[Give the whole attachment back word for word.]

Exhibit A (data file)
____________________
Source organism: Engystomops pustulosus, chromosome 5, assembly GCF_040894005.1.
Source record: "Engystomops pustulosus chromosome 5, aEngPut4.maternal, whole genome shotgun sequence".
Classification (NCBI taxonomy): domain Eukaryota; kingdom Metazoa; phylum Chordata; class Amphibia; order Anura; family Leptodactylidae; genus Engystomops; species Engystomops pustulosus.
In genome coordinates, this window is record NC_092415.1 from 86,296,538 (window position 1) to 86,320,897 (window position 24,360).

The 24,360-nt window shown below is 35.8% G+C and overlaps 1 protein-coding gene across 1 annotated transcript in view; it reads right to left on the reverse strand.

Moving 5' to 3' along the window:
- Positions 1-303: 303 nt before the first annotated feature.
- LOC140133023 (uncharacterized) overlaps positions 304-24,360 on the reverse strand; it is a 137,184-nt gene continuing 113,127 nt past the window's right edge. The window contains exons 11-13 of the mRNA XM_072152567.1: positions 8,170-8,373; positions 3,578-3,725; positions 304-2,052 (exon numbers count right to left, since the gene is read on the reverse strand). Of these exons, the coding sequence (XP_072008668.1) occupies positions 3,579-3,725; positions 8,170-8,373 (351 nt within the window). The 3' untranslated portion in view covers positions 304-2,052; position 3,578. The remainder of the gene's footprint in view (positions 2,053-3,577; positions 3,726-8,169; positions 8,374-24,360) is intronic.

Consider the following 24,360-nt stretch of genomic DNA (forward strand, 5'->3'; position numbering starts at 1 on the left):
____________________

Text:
Source organism: Engystomops pustulosus, chromosome 5, assembly GCF_040894005.1.
Source record: "Engystomops pustulosus chromosome 5, aEngPut4.maternal, whole genome shotgun sequence".
Classification (NCBI taxonomy): domain Eukaryota; kingdom Metazoa; phylum Chordata; class Amphibia; order Anura; family Leptodactylidae; genus Engystomops; species Engystomops pustulosus.
In genome coordinates, this window is record NC_092415.1 from 86,296,538 (window position 1) to 86,320,897 (window position 24,360).

The 24,360-nt window shown below is 35.8% G+C and overlaps 1 protein-coding gene across 1 annotated transcript in view; it reads right to left on the reverse strand.

Moving 5' to 3' along the window:
- Positions 1-303: 303 nt before the first annotated feature.
- LOC140133023 (uncharacterized) overlaps positions 304-24,360 on the reverse strand; it is a 137,184-nt gene continuing 113,127 nt past the window's right edge. The window contains exons 11-13 of the mRNA XM_072152567.1: positions 8,170-8,373; positions 3,578-3,725; positions 304-2,052 (exon numbers count right to left, since the gene is read on the reverse strand). Of these exons, the coding sequence (XP_072008668.1) occupies positions 3,579-3,725; positions 8,170-8,373 (351 nt within the window). The 3' untranslated portion in view covers positions 304-2,052; position 3,578. The remainder of the gene's footprint in view (positions 2,053-3,577; positions 3,726-8,169; positions 8,374-24,360) is intronic.

Consider the following 24,360-nt stretch of genomic DNA (forward strand, 5'->3'; position numbering starts at 1 on the left):